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The Observer

Case Western Reserve University's independent student news source

The Observer

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An ode to the Iron Lady


This week in Great Britain, sales of the song “Ding Dong! The Witch is Dead” skyrocketed. Now, this is not related to an increased national interest in “The Wizard of Oz,” or the musical talents of the munchkins. Rather, Brits are strangely coping with the death of their former Prime Minister, Margaret Thatcher.

In the 1980s, Thatcher’s conservative stance and bold leadership divided the United Kingdom. Thatcher was Prime Minister from 1979 to 1990; she was elected for three consecutive terms. Thatcher’s list of achievements is by no means perfect, but her contribution to Great Britain is undeniable. David Cameron, Britain’s current head of state, said in a recent speech to the House of Commons, “What she achieved—even before her three terms in office—was remarkable.” Regardless of one’s personal opinions regarding Thatcher, she was an impressive woman.

Thatcher was a butcher’s daughter. Raised in Grantham, Thatcher was not born into a position of power or distinction. She received a Bachelor of Science degree in Chemistry and worked as a chemist before beginning her career in politics. She passed the bar exam in the same year that her twins were born. More importantly, Margaret Thatcher was elected a Member of Parliament in 1959.

If you’re familiar with the history of British politics, this last fact is simply astounding. That a young woman of the working class could be elected to Parliament is remarkable, and that Thatcher became Prime Minister 20 years later is more remarkable still.

In the United States, we do not have the social stratification that pervades British politics. But, in the United Kingdom, where Dukes and Lords have political sway similar to that of our titans of industry, class is an integral aspect of government. Accordingly, Thatcher is a woman who warrants a certain degree of respect in my book.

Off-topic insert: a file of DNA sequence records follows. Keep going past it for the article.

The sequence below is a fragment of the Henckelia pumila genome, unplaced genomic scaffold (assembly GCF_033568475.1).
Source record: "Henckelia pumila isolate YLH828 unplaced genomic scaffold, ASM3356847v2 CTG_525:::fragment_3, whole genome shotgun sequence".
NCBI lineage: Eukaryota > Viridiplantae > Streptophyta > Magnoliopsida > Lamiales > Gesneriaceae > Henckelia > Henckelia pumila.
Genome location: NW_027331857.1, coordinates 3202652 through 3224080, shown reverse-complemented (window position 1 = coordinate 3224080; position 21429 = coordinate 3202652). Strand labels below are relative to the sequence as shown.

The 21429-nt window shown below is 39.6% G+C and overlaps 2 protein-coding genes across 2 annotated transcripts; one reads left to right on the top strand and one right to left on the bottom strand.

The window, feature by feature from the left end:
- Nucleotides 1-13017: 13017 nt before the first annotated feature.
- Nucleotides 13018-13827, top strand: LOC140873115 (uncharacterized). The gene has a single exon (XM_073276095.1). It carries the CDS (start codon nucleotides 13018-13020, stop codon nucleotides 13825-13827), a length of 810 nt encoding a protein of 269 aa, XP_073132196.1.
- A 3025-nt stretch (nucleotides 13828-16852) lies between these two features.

It is no small feat to become Prime Minister of Great Britain. Considering Thatcher’s circumstances, it is simply extraordinary that she was able to attain the same title as Winston Churchill—a member of the noble Spencer family. I may not agree with every action of the Iron Lady, but I admire her for her tenacity and her ability to break through that thick, glass ceiling.

This is why a recent headline left me feeling a little ill. After seeing that “Ding Dong! The Witch is Dead” was topping the chart in Britain; I made a point to read into Britain’s reaction to the death of their former Prime Minister. I assumed that the United Kingdom would unite to honor the death of a political leader; I was wrong. Britain has once again been polarized by their feelings toward the Iron Lady. People are rejoicing that she has died; they are buying that dreadful song from “The Wizard of Oz” with malicious intents.

However, can most people justify their hostility for Thatcher? She revived the country and brought her nation out of the Cold War. She broke through the glass ceiling and increased the middle class’s role in British politics. No matter how wicked some believe her to be, Thatcher does not deserve the unwarranted flack that she has received this week. No matter how controversial some of her actions may have been, we all can learn something from the Iron Lady. This Sunday, a butcher’s daughter will have a funeral traditionally reserved for royalty, and I find that downright inspiring.

Ashley Yarus is a freshman studying Chemical Engineering. With the onset of spring you may find her skipping around campus and smelling the fresh spring air. She would like to thank the university for planting all of those beautiful flowers and trees.

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